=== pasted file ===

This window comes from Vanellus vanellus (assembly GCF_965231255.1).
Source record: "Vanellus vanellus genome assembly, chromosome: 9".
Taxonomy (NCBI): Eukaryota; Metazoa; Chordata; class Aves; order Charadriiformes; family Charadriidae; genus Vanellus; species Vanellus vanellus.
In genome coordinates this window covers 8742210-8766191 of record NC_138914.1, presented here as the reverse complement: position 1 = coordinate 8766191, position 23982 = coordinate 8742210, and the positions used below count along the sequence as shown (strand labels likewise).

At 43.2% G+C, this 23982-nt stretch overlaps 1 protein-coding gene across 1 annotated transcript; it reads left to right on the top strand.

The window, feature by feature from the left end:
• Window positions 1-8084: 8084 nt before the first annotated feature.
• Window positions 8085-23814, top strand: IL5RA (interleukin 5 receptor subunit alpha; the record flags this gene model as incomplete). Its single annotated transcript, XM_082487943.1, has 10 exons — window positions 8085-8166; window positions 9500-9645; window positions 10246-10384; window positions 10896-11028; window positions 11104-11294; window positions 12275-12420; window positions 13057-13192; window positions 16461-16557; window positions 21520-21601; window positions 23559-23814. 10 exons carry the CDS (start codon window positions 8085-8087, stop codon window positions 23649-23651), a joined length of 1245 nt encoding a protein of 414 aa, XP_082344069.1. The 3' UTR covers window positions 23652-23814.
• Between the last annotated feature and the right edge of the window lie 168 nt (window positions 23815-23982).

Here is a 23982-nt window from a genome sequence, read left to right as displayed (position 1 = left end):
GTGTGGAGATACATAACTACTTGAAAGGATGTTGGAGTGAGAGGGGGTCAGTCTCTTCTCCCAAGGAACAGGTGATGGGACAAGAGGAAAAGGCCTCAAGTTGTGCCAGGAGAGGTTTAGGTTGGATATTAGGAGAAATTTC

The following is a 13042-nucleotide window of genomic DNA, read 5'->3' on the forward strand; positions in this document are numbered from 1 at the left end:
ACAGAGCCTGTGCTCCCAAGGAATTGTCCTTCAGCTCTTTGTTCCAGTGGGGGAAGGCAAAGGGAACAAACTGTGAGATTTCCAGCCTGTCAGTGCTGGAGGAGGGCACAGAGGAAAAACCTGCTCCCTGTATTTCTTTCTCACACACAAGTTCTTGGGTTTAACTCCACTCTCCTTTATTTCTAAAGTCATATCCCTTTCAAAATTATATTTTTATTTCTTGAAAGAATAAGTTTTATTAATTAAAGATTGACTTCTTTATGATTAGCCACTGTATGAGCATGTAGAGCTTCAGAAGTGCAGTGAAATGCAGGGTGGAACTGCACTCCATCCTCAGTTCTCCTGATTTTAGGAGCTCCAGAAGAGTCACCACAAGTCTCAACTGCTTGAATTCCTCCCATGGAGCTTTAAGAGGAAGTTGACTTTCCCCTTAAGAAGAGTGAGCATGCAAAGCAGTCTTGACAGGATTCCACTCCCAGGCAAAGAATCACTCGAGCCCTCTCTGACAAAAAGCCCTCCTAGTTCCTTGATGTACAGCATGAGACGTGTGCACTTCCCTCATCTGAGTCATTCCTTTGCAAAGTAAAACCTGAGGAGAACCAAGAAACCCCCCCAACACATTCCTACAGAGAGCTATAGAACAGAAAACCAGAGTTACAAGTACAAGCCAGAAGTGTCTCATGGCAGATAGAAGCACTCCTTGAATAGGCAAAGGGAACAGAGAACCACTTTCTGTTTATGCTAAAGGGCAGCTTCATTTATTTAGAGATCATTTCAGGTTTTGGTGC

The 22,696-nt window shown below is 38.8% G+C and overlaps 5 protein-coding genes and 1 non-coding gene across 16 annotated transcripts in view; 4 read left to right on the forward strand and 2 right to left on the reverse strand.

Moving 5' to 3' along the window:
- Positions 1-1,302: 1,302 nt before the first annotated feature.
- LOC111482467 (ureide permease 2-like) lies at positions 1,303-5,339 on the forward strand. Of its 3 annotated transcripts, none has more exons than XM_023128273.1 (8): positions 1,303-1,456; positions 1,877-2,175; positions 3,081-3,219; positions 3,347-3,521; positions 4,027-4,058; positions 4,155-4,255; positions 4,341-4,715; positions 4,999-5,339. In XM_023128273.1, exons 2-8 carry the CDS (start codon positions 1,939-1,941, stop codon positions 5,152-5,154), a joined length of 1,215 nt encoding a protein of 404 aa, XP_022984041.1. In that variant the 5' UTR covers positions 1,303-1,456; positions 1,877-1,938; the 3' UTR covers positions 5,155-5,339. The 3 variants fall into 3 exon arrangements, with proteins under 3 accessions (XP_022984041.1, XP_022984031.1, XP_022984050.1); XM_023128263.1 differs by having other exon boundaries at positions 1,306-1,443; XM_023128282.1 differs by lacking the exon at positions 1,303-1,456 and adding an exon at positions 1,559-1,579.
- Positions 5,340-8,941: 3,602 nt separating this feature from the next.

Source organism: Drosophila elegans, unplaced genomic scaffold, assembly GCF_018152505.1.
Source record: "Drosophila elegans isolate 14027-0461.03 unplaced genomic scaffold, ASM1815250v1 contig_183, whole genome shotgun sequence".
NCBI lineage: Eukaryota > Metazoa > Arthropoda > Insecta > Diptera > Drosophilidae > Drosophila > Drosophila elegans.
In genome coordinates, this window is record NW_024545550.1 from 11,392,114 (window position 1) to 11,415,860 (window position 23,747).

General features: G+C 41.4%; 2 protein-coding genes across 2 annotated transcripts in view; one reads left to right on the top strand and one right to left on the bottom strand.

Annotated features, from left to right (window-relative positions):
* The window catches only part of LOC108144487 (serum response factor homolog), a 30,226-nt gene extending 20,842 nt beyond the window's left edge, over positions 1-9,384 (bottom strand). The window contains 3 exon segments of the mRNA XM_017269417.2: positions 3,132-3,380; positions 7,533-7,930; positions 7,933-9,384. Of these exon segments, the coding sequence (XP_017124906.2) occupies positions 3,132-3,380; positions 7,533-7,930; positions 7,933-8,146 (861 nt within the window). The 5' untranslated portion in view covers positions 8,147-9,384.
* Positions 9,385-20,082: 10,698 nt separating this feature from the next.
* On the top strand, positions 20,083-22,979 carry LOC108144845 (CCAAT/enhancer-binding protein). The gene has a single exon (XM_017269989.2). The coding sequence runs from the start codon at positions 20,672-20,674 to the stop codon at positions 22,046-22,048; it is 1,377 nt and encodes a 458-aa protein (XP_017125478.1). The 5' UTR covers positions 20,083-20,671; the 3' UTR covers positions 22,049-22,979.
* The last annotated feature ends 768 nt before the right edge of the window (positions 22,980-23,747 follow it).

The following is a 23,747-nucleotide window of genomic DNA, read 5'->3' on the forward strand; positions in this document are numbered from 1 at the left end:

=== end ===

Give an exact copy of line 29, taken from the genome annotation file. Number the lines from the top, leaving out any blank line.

The following is a 23,747-nucleotide window of genomic DNA, read 5'->3' on the forward strand; positions in this document are numbered from 1 at the left end: